The ‘Imperative’ of Informal Mentoring to Subvert Gender Role Incongruence Among Women in Higher Education Leadership: A Qualitative Study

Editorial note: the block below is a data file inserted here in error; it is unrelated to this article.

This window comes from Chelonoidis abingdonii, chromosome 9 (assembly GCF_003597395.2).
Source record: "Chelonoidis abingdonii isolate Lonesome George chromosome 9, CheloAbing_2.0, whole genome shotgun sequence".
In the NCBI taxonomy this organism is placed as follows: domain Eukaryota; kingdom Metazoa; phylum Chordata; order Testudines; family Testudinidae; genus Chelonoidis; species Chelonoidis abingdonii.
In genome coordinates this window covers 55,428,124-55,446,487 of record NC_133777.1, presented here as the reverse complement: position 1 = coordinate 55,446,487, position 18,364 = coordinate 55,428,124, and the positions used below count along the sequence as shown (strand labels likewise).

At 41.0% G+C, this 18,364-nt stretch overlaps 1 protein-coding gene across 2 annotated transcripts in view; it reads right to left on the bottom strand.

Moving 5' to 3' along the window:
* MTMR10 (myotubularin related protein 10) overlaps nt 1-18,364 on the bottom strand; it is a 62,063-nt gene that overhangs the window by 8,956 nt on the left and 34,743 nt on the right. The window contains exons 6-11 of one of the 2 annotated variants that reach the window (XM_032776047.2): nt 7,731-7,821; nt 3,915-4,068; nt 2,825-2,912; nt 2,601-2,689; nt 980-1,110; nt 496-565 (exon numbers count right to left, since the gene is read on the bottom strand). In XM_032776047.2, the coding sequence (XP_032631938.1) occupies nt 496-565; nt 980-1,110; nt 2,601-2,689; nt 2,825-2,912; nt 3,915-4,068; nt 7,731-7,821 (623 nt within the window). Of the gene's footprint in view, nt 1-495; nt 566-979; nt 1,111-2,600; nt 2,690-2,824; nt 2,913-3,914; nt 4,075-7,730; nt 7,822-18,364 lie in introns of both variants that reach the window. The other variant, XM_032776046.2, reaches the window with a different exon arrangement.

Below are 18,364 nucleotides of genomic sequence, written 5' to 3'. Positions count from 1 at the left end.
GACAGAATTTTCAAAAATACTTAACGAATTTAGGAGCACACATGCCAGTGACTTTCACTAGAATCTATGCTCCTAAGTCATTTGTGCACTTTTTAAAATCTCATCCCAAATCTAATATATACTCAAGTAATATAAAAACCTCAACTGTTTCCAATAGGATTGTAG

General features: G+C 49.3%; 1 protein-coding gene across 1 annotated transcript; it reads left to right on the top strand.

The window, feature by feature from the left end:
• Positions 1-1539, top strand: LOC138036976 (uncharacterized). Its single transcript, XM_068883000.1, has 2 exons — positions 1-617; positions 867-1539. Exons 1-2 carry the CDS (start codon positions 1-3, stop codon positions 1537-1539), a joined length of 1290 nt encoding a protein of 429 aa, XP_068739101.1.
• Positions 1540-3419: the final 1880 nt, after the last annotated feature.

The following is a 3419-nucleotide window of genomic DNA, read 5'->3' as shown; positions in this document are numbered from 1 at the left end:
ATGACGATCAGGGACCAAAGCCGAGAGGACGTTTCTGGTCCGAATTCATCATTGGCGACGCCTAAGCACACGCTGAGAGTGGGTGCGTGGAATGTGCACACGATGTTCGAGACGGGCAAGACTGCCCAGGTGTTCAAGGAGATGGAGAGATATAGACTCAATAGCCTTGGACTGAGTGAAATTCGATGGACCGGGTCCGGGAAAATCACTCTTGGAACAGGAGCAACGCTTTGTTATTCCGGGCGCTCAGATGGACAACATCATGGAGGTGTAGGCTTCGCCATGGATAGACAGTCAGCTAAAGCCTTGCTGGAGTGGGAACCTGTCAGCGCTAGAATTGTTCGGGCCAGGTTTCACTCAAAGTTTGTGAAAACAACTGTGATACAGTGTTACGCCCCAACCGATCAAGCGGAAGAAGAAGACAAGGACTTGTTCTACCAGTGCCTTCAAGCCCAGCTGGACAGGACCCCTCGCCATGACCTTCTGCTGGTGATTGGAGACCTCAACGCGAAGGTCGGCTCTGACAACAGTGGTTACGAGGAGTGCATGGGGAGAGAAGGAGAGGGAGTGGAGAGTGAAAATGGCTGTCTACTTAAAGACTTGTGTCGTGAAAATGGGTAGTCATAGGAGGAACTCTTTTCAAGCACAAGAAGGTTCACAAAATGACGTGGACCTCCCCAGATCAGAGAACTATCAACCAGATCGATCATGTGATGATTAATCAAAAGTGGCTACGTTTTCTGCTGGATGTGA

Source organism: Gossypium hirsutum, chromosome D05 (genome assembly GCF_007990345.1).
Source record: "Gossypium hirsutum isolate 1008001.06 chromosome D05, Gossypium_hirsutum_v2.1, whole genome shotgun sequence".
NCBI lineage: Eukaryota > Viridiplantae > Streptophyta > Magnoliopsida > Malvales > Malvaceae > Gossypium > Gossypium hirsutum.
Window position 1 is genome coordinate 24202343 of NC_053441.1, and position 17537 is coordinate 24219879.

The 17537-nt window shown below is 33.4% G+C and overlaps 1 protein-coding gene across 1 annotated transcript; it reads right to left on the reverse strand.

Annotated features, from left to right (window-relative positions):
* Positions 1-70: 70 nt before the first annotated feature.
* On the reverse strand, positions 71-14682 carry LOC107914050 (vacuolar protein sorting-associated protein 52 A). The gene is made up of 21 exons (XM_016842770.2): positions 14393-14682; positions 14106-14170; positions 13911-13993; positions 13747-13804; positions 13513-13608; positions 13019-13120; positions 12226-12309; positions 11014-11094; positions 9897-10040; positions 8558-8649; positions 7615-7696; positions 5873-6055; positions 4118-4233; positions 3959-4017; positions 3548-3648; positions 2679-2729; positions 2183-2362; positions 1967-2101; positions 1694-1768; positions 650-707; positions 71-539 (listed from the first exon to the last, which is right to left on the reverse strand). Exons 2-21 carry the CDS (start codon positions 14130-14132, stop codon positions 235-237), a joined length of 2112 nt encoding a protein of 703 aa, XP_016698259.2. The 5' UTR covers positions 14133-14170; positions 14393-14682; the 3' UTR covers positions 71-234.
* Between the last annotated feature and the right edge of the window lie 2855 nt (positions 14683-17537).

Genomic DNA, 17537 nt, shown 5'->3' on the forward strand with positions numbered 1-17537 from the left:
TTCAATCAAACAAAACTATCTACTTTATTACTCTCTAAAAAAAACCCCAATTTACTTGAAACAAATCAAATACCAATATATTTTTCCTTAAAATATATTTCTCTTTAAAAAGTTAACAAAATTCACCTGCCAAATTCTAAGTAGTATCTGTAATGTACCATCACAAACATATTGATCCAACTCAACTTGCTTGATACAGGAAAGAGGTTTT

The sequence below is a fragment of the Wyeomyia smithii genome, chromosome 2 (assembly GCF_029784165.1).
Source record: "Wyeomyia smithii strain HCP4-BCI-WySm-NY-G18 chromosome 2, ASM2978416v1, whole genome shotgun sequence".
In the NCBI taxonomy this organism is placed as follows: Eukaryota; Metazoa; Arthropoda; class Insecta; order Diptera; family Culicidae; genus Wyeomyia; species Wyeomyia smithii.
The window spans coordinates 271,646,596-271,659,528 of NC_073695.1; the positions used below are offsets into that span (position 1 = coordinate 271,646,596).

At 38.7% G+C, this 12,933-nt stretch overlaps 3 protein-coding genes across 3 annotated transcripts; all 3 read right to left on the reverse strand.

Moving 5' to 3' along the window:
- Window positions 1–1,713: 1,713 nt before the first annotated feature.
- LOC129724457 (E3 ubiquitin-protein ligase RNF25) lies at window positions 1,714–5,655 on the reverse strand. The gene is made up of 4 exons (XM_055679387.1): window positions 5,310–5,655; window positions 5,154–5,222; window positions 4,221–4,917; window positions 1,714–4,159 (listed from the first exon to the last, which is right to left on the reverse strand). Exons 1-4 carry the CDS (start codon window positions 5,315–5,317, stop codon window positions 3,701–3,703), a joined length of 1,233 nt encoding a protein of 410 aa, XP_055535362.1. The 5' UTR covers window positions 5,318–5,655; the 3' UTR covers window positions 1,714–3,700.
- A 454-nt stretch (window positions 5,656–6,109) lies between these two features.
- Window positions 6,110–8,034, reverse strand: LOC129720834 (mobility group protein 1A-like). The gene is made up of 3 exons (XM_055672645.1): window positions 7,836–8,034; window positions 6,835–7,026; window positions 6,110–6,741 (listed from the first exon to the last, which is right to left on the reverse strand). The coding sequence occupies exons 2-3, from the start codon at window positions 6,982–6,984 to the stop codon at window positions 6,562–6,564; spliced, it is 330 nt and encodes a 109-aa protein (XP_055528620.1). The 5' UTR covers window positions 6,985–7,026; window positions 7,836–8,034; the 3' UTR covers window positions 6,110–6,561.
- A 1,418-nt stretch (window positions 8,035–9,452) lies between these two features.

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Women make up most higher education administration and faculty positions, but they are concentrated at the lowest echelon of the academy. As women attempt professional ascension, they face a double bind whereby there is incongruence between the social expectations assigned to women and the perceived attributes of an ideal leader. A review of the literature revealed a gap examining how women in higher education leadership engage in informal mentoring relationships to address gender biases. The purpose of this basic qualitative study was to explore how women in higher education leadership use informal same-gender mentoring to supplant biases and barriers related to patriarchal role congruence expectations. The theories of relational leadership and role congruity provided the theoretical frameworks for the study. Data were collected from 16 participants through a recruitment questionnaire, in-depth semi-structured interviews, and field notes. An inductive thematic analysis of the data was conducted with the support of NVivo for keyword analysis, coding, and identification of themes. Results of the study confirmed women continue to experience a tremendous burden due to sexism and gender bias. Women also find great value in informal relationships where they serve as both mentee and mentor. These relationships give rise to opportunities for women to experience representation, share experiences, give and receive support, and empower and elevate women's voices. Recommendations include further research using an intersectional perspective and a call for leaders in the academy to use woman-informed policies and processes to advance equity and gender parity. Keywords: educational leadership, female leadership, gender bias, gender gap, higher education, informal mentoring, leadership development, peer mentoring, relational leadership, role incongruence, same-gender mentoring, and women.